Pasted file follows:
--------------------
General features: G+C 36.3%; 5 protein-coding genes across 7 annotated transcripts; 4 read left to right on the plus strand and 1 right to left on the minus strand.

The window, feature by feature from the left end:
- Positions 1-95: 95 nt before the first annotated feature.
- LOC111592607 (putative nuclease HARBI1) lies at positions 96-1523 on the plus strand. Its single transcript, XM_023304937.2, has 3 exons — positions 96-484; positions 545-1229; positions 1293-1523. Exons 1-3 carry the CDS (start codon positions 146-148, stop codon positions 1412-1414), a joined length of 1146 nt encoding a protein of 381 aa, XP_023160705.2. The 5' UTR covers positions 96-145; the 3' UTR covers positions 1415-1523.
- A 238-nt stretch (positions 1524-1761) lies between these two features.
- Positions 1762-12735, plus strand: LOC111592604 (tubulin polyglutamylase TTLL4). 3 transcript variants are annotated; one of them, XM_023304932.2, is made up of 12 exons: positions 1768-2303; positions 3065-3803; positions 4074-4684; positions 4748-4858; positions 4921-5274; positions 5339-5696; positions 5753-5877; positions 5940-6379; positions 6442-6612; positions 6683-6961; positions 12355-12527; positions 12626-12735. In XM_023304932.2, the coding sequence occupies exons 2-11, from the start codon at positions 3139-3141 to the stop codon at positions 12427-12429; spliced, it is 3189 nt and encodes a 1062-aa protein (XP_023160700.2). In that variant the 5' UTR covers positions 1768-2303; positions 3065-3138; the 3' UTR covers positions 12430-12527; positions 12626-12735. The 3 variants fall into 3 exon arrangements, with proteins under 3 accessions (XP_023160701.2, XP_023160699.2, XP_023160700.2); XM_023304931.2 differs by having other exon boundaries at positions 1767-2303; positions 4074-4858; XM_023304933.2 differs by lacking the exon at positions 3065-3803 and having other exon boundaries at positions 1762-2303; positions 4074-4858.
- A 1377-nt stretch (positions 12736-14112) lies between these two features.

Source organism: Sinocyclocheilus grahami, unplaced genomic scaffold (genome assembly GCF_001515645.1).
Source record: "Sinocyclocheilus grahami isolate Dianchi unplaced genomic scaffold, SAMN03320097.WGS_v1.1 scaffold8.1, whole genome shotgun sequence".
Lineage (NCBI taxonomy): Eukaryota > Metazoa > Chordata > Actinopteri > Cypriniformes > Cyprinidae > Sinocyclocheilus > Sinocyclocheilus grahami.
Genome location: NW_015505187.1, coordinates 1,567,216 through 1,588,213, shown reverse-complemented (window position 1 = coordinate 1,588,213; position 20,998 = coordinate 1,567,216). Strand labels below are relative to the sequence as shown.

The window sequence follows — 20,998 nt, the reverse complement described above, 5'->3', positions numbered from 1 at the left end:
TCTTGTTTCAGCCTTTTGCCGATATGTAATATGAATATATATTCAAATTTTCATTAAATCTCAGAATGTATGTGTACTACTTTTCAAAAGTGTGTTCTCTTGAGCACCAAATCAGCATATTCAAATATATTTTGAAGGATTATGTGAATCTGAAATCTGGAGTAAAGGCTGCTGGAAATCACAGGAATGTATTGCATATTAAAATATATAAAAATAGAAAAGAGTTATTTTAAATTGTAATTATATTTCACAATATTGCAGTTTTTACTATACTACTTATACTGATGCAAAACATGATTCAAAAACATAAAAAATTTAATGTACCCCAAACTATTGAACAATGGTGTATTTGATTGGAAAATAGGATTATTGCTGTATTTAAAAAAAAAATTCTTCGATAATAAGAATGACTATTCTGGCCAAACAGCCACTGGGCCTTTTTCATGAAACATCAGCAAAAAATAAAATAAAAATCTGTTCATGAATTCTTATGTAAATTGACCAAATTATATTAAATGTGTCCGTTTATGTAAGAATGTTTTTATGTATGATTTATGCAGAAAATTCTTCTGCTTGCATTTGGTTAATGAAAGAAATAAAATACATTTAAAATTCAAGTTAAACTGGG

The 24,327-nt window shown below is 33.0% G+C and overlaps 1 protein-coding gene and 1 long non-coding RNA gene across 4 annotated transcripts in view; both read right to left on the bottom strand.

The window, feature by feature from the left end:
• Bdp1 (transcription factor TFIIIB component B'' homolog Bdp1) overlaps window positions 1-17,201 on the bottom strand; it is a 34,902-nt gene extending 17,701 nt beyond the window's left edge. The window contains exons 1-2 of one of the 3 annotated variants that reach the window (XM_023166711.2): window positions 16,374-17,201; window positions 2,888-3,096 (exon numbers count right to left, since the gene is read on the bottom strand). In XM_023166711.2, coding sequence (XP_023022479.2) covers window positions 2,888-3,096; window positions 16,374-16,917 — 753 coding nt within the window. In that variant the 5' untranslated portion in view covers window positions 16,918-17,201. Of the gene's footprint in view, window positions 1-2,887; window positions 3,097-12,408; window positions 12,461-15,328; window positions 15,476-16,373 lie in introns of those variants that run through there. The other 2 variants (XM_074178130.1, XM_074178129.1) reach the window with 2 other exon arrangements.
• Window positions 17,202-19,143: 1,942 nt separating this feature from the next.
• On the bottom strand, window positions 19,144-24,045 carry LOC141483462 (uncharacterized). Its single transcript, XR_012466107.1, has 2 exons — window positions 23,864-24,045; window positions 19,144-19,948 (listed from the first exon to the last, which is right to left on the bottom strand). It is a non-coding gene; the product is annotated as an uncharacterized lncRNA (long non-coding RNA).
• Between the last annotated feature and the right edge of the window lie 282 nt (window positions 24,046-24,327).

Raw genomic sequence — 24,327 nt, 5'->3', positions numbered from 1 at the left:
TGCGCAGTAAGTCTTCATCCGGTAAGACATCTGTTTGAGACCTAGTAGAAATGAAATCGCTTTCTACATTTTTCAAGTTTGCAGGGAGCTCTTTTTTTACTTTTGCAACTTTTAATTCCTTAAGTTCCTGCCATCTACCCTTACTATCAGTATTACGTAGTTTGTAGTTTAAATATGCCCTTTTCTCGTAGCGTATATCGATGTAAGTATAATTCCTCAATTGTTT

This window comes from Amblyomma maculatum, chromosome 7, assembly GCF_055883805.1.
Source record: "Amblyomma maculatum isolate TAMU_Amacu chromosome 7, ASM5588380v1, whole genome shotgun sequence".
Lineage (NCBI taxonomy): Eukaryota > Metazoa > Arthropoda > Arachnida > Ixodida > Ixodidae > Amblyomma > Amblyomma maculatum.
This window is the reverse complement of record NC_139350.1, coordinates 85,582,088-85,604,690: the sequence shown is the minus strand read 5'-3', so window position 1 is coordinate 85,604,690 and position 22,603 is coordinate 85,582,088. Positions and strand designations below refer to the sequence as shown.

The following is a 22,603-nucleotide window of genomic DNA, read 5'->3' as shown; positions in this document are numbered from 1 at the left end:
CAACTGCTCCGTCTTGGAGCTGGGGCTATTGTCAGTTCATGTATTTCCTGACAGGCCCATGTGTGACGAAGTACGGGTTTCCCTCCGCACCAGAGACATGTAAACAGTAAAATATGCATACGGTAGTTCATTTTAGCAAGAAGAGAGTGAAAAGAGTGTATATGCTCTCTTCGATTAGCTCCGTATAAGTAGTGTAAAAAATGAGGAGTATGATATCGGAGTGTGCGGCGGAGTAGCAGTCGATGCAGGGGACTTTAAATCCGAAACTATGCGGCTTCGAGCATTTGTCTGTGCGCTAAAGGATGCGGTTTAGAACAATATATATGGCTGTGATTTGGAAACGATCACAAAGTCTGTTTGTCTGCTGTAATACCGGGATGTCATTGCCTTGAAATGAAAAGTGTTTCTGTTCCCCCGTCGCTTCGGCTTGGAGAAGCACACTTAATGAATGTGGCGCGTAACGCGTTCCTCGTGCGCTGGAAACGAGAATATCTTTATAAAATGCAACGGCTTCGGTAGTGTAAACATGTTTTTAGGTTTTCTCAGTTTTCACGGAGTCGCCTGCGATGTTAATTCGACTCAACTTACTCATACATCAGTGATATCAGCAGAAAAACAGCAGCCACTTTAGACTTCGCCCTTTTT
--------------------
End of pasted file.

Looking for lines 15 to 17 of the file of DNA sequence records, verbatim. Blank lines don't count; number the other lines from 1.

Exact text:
The window, feature by feature from the left end:
• Bdp1 (transcription factor TFIIIB component B'' homolog Bdp1) overlaps window positions 1-17,201 on the bottom strand; it is a 34,902-nt gene extending 17,701 nt beyond the window's left edge. The window contains exons 1-2 of one of the 3 annotated variants that reach the window (XM_023166711.2): window positions 16,374-17,201; window positions 2,888-3,096 (exon numbers count right to left, since the gene is read on the bottom strand). In XM_023166711.2, coding sequence (XP_023022479.2) covers window positions 2,888-3,096; window positions 16,374-16,917 — 753 coding nt within the window. In that variant the 5' untranslated portion in view covers window positions 16,918-17,201. Of the gene's footprint in view, window positions 1-2,887; window positions 3,097-12,408; window positions 12,461-15,328; window positions 15,476-16,373 lie in introns of those variants that run through there. The other 2 variants (XM_074178130.1, XM_074178129.1) reach the window with 2 other exon arrangements.
• Window positions 17,202-19,143: 1,942 nt separating this feature from the next.